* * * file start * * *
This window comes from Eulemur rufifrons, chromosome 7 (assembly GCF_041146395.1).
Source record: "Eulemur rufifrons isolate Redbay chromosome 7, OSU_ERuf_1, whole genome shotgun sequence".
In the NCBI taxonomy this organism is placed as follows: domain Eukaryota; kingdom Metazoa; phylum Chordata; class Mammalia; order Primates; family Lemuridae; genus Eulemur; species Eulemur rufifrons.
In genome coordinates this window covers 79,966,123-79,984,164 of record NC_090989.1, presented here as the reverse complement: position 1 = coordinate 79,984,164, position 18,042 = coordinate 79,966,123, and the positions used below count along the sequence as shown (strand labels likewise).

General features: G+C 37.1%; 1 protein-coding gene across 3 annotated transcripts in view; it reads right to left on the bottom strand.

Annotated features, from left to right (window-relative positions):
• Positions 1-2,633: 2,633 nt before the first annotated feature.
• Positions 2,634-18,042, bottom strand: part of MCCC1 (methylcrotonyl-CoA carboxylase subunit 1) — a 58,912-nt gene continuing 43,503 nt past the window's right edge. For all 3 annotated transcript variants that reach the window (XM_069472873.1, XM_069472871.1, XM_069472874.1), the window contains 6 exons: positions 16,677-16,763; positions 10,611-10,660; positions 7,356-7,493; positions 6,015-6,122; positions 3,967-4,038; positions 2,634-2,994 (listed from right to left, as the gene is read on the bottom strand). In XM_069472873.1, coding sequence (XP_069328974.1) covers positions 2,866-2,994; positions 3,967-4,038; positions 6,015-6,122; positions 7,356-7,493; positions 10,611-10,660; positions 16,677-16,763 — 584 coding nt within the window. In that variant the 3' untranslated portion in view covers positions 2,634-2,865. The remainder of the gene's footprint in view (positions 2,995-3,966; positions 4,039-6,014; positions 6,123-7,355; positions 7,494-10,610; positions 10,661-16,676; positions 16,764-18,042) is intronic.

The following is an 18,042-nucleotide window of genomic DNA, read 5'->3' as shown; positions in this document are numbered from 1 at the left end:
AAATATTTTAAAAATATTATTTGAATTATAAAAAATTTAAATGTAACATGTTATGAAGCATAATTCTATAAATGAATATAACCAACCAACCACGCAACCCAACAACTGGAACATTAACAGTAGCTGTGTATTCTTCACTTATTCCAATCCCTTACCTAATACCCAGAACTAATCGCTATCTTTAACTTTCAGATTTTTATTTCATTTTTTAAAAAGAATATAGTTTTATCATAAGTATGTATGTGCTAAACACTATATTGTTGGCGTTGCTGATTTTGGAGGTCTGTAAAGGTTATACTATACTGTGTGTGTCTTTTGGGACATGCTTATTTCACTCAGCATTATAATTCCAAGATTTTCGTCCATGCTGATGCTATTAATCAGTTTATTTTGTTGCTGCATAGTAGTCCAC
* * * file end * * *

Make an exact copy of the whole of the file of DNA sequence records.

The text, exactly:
This window comes from Eulemur rufifrons, chromosome 7 (assembly GCF_041146395.1).
Source record: "Eulemur rufifrons isolate Redbay chromosome 7, OSU_ERuf_1, whole genome shotgun sequence".
In the NCBI taxonomy this organism is placed as follows: domain Eukaryota; kingdom Metazoa; phylum Chordata; class Mammalia; order Primates; family Lemuridae; genus Eulemur; species Eulemur rufifrons.
In genome coordinates this window covers 79,966,123-79,984,164 of record NC_090989.1, presented here as the reverse complement: position 1 = coordinate 79,984,164, position 18,042 = coordinate 79,966,123, and the positions used below count along the sequence as shown (strand labels likewise).

General features: G+C 37.1%; 1 protein-coding gene across 3 annotated transcripts in view; it reads right to left on the bottom strand.

Annotated features, from left to right (window-relative positions):
• Positions 1-2,633: 2,633 nt before the first annotated feature.
• Positions 2,634-18,042, bottom strand: part of MCCC1 (methylcrotonyl-CoA carboxylase subunit 1) — a 58,912-nt gene continuing 43,503 nt past the window's right edge. For all 3 annotated transcript variants that reach the window (XM_069472873.1, XM_069472871.1, XM_069472874.1), the window contains 6 exons: positions 16,677-16,763; positions 10,611-10,660; positions 7,356-7,493; positions 6,015-6,122; positions 3,967-4,038; positions 2,634-2,994 (listed from right to left, as the gene is read on the bottom strand). In XM_069472873.1, coding sequence (XP_069328974.1) covers positions 2,866-2,994; positions 3,967-4,038; positions 6,015-6,122; positions 7,356-7,493; positions 10,611-10,660; positions 16,677-16,763 — 584 coding nt within the window. In that variant the 3' untranslated portion in view covers positions 2,634-2,865. The remainder of the gene's footprint in view (positions 2,995-3,966; positions 4,039-6,014; positions 6,123-7,355; positions 7,494-10,610; positions 10,661-16,676; positions 16,764-18,042) is intronic.

The following is an 18,042-nucleotide window of genomic DNA, read 5'->3' as shown; positions in this document are numbered from 1 at the left end:
AAATATTTTAAAAATATTATTTGAATTATAAAAAATTTAAATGTAACATGTTATGAAGCATAATTCTATAAATGAATATAACCAACCAACCACGCAACCCAACAACTGGAACATTAACAGTAGCTGTGTATTCTTCACTTATTCCAATCCCTTACCTAATACCCAGAACTAATCGCTATCTTTAACTTTCAGATTTTTATTTCATTTTTTAAAAAGAATATAGTTTTATCATAAGTATGTATGTGCTAAACACTATATTGTTGGCGTTGCTGATTTTGGAGGTCTGTAAAGGTTATACTATACTGTGTGTGTCTTTTGGGACATGCTTATTTCACTCAGCATTATAATTCCAAGATTTTCGTCCATGCTGATGCTATTAATCAGTTTATTTTGTTGCTGCATAGTAGTCCAC